We all love our gadgets and computers, but often worry about the impact they are making on our planet. Whether we worry about everyday use of a gadget we have had for years or think about how we can recycle an older or malfunctioning model, many of us consider how we can be greener when it comes to gadgets. Fortunately, there are some excellent resources on the subject. The concept of green computing not only saves the environment, but can save you some green as well. Older PCs used to take a long time to boot up and we were often advised that turning them on and off shortened the life cycle of the hard drive. In reality, that isn't true and turning the PC off at night actually helps prolong its life by allowing it to cool down. Even in a low-power state, some PCs still allow the hard drive to spin, which wears it down when you aren't even using it. But even if you don't want to turn your PC off when you aren't using it, there are some alternatives you can do that sti

Father's Day

Father’s Day is celebrated in the United States on the third Sunday in June. The idea of creating a day for children to honor their fathers began with Sonora Louise Smart Dodd of Spokane, WA. She wanted to honor her father, who raised six children on his own after his wife passed away. Father’s Day was recognized by a Joint Resolution of Congress in 1956; but, it was not an official national holiday until 1972, when President Richard M. Nixon signed Father’s Day into law. It is a day to honor your father and all men who have acted as a father figure in your life-whether as stepfathers, uncles, grandfathers or big brothers! Picture Books Daddy is a Cozy Hug by Rhonda Greene A child celebrates all of the wonderful things a father can be throughout the year, from a wiggling fish in summer to a warm blanket in winter. Because I Am Your Daddy by Sherry North In illustrations and verse, lists some of the many ways a father, whether pilot or baseball player, could show his love fo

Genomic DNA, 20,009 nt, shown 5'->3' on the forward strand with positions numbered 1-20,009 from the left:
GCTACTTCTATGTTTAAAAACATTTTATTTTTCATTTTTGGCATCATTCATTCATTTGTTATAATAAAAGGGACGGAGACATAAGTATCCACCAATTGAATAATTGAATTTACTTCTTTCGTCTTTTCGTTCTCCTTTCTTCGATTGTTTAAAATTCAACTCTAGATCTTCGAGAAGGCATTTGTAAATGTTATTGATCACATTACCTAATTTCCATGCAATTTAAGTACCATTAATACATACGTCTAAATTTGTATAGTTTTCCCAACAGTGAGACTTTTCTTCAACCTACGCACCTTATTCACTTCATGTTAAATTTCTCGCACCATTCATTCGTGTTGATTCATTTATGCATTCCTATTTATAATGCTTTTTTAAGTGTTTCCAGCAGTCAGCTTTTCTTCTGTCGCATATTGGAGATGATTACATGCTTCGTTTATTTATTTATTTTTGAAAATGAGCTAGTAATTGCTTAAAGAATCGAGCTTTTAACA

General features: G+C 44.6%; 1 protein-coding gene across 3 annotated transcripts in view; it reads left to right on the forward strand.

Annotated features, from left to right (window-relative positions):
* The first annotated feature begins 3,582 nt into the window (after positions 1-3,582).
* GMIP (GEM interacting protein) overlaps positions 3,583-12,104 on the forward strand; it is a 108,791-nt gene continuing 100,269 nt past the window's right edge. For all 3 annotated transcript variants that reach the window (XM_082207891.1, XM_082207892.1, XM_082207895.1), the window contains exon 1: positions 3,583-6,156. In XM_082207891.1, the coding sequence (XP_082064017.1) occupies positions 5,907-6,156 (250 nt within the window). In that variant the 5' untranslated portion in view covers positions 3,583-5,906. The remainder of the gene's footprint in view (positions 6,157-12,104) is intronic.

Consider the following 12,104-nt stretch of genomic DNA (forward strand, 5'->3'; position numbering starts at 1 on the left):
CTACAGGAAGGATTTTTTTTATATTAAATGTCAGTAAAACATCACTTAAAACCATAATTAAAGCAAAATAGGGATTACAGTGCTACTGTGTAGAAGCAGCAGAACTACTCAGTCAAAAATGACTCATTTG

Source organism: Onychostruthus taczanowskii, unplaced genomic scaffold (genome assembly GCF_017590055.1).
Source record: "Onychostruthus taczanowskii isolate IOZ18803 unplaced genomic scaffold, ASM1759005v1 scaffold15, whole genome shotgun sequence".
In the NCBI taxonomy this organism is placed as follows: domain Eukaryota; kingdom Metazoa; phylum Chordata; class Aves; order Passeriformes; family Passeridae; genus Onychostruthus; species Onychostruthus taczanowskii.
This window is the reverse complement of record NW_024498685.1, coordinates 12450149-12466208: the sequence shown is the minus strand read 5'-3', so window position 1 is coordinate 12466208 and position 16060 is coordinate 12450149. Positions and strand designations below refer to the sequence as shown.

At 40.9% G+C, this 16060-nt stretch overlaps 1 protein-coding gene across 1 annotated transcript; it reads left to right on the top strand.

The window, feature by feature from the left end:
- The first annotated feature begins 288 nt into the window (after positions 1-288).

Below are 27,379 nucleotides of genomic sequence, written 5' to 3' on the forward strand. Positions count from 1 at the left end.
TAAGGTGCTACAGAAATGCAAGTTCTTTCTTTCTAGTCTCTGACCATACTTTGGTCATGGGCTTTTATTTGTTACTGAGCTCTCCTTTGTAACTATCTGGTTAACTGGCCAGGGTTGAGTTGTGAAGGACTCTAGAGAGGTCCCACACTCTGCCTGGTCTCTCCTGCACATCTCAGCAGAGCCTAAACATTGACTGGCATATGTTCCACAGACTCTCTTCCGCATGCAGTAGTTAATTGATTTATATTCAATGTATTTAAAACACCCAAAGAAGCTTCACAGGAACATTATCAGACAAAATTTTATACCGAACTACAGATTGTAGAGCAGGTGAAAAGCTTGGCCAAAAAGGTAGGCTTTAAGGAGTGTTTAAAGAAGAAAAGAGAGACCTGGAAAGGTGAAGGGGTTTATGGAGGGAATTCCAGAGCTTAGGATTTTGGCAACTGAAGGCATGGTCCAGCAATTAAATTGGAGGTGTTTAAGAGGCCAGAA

Hot New Summer Reads!

When you pack your bag for the beach or pool, don’t forget to include a ray of literary sunshine! Here are four new notable books that are perfect for stashing next to your sunscreen. Read what Publishers Weekly says about these new releases, all of which received starred reviews. Anthropology of an American Girl By Hilary Thayer Hamann “If publishers could figure out a way to turn crack into a book, it'd read a lot like this. Originally a self-published cult hit in 2003 (since reedited), Hamann's debut traces the sensual, passionate, and lonely interior of a young woman artist growing up in windswept East Hampton at the end of the 1970s. The book begins as a two-pronged tragedy befalls 17-year-old narrator Eveline: her best friend's mother (more maternal than her own) dies, and Eveline is raped by two high school students. Her brutalized interior, exquisitely rendered by Hamann, leads Eveline to a series of self-realizations that bears obvious comparison to that iconic

Make a Splash at Your Library!

Get ready to dive into another summer of reading and free fun here at the library! This year 49 states plus U.S. army bases and U.S. territories around the world will be using the same theme for their Summer Reading Programs . The theme for kids is “Make a Splash-Read!” Teens will also have a separate program, “Make Waves at Your Library”. Our program at MCLS starts Monday, June 28 and continues for 6 weeks until Friday, August 6. Register at your local library branch beginning Monday, June 21. Registration will continue throughout the program. Registration means receiving a log book to record all the books the child reads during the summer. Each week participants can return to their branches with their log books in order to receive a prize! In addition to the reading, all libraries will be offering a wide variety of special programs, including book clubs, crafts, magic, science, music, and live animals! To see what your branch is offering, please refer to our event list all su

Russia Triumphs over Napoleon

In Rus sia Against Napoleon: The True Story of the Campaigns of War and Peace the French Invasion of Russia of 1812 – known in Russian history as the Patriotic War of 1812 – is depicted as a great Russian victory won by the genius and perseverance of Tsar Alexander II and his generals. Writes the author Dominic Lieven “One key reason why Russia defeated Napoleon was that her top leaders out-thought him.” With a strategy of deep retreat, the Russians purposely pulled the Napoleonic forces of the Grande Armée into the heart of Russia. The French were then overextended and the Russians with their huge armies, fueled by massive conscription of serfs, the harassing Cossacks and the cavalry – not to mention the Russian winter – overcame Napoleon’s Grand Armée. Over 600,000 men under Napoleon’s command crossed the Nieman River on June 24, 1812 to invade Russian territory. When the Armée retreated, only perhaps 10,000 crossed back. But, men, guns, horses and snow don’t tell the entire ta